63°F
weather icon Clear

Nepal’s record-setting Everest guide returns as a hero

KATHMANDU, Nepal — Family, friends and supporters welcomed a veteran Sherpa guide upon his return to Nepal’s capital on Saturday, days after his 24th climb of Mount Everest extended his record.

After flying back from Everest to Kathmandu, Kami Rita was greeted by the waiting crowd at the airport. His wife hugged him and the crowd covered him with a cream-colored scarf and offered him yogurt.

The brief celebration at the airport parking area with traditional drums was followed by Rita riding on a truck waving to supporters as they drove out of the airport.

He told reporters he was very happy but exhausted.

Rita reached Everest’s 29,035-foot peak on Tuesday, the second time he had climbed to the summit in a week. He also reached the top of the world’s highest peak on May 15, then returned to base camp before climbing again this past week.

The climbs bring Rita, 49, closer to his target of 25 ascents of Everest before he retires from high mountain climbing. His two closest peers have climbed Everest 21 times each, but both of them have retired from mountain climbing.

There are 41 teams with a total of 378 climbers permitted to scale Everest during the spring climbing season. An equal number of Nepalese guides are helping them get to the summit.

About half a dozen climbers died this past week, most of them while descending from the summit during only a few windows of good weather each May. Most are believed to have suffered from altitude sickness, which is caused by low amounts of oxygen at high elevation and can cause headaches, vomiting, shortness of breath and mental confusion.

Among the latest fatalities was British climber Robin Haynes Fisher, 44.

Murari Sharma, managing director of Everest Parivar Expedition Pvt Ltd, said Fisher and his Sherpa guide reached the summit at around 8:30 .a.m. on Saturday and had descended 490 feet when he fell unconscious. A group of Sherpas changed his oxygen bottle and tried to give him some water but he could not be revived, he said.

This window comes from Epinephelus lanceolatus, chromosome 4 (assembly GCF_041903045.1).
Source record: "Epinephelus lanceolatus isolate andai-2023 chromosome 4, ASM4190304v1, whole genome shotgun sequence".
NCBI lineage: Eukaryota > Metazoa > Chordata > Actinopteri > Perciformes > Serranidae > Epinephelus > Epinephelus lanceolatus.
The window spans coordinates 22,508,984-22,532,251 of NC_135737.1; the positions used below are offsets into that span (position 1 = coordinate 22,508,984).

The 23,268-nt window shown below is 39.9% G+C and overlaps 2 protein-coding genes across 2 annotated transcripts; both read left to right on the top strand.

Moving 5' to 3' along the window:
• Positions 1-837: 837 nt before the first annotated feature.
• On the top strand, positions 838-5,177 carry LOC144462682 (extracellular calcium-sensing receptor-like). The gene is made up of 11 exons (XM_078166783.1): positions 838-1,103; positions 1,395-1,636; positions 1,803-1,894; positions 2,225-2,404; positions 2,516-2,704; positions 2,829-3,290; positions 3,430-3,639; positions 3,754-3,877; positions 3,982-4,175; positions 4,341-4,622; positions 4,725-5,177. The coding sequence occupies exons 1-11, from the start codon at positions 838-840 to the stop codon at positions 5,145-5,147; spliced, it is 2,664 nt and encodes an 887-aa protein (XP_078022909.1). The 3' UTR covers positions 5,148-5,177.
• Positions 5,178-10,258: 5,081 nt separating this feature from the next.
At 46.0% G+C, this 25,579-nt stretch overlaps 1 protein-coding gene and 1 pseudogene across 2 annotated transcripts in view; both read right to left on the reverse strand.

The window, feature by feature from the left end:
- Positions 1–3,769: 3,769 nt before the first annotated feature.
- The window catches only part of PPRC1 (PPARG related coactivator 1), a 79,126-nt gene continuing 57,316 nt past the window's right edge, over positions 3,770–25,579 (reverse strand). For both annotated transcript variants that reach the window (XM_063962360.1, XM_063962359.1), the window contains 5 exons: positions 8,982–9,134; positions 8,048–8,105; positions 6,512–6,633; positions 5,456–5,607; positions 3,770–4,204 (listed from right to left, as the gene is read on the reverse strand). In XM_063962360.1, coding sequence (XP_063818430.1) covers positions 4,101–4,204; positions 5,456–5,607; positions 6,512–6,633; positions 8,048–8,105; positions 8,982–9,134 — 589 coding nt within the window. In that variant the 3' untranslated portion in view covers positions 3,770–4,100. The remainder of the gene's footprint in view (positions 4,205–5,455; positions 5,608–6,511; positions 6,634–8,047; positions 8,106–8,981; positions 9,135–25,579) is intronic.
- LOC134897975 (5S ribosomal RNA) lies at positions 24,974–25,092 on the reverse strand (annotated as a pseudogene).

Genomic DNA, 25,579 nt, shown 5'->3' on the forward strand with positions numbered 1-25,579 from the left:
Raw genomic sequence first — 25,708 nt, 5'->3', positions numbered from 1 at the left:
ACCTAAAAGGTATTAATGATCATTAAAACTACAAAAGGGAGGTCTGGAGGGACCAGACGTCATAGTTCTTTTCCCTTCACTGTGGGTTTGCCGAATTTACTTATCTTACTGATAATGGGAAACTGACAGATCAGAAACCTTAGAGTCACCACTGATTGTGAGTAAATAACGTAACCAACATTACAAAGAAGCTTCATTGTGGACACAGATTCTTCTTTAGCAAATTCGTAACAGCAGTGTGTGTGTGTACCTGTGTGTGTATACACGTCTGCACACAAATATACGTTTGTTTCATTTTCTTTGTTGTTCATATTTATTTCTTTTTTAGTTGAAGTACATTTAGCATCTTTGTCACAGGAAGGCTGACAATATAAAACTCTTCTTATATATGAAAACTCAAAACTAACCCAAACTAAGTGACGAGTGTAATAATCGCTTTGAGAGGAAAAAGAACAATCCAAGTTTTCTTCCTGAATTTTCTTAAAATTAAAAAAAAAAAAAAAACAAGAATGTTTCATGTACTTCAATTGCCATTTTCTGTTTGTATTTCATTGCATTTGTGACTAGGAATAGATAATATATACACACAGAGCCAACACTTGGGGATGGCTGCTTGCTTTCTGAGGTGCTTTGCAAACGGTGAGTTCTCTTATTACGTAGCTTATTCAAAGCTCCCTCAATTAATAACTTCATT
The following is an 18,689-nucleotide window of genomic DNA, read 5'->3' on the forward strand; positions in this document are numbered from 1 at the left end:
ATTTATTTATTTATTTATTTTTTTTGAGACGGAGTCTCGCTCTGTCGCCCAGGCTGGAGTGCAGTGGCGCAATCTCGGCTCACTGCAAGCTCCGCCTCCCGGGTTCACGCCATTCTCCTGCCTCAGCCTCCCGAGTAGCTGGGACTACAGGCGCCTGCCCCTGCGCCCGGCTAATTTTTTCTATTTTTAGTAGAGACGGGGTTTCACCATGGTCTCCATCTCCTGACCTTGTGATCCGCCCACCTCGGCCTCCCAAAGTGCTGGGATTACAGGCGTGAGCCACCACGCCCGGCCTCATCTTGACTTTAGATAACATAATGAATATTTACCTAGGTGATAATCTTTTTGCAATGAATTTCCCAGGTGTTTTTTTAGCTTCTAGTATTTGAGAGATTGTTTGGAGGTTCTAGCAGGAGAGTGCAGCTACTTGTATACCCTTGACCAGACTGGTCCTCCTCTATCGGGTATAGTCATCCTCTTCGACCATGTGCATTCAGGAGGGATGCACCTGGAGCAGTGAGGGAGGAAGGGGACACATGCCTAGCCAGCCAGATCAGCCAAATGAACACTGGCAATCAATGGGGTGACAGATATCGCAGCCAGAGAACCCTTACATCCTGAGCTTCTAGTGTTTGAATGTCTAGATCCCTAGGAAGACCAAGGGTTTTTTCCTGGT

Rita first scaled Everest in 1994 and has been making the trip nearly every year since.

His father was among the first Sherpa guides employed to help climbers reach the summit, and Rita followed in his footsteps and then some. In addition to his two dozen summits of Everest, Rita has scaled some of the other highest mountains, including K-2, Cho-Oyu, Manaslu and Lhotse.

Sherpa tribespeople were mostly yak herders and traders living deep within the Himalayas until Nepal opened its borders in the 1950s. Their stamina and familiarity with the mountains quickly made them sought-after guides and porters.

Don't miss the big stories. Like us on Facebook.
THE LATEST
House Democrats move to lower drug prices

House Democrats unveiled a bill to control the costs of prescription drugs, but Republicans criticized it as the first step in nationalizing the pharmaceutical industry.

Gun negotiations going ‘very slowly’ says Trump

President Donald Trump is pouring cold water on prospects for a bipartisan compromise on gun legislation, even as his aides circulate a draft plan on Capitol Hill.

Both sides seek unity after vote shows deep Israeli divisions

Prime Minister Benjamin Netanyahu and his chief rival, Benny Gantz, on Thursday each called for the formation of a unity government following Israel’s inconclusive national election. But with both men demanding to be prime minister, there were no signs they could break the deadlock.

Canada’s Trudeau tries to contain furor over brownface photo from 2001

Prime Minister Justin Trudeau’s campaign moved to contain a growing furor Thursday after a yearbook photo surfaced of him in brownface at a 2001 “Arabian Nights” costume party and two other similar incidents came to light.

Whistleblower complaint may involve Trump, says House intel chairman

President Donald Trump’s director of national intelligence is refusing to turn over to Congress an urgent whistleblower complaint that reportedly concerns Trump making an unspecified promise to a foreign leader, the chairman of the House intelligence committee said Thursday.

Imelda draws comparisons to Harvey; 1K plus rescued overnight

The remnants of Tropical Depression Imelda unleashed torrential rain Thursday in parts of Texas, prompting hundreds of water rescues, a hospital evacuation and road closures as the powerful storm system drew comparisons to Hurricane Harvey two years ago.

Suicide bomb at Afghanistan hospital kills 20, says governor

A powerful suicide truck bomb devastated a hospital in southern Afghanistan early Thursday morning, killing 20 people and wounding 97 others, according to the province’s governor, while a deadly drone strike in the country’s east was blamed on U.S. forces.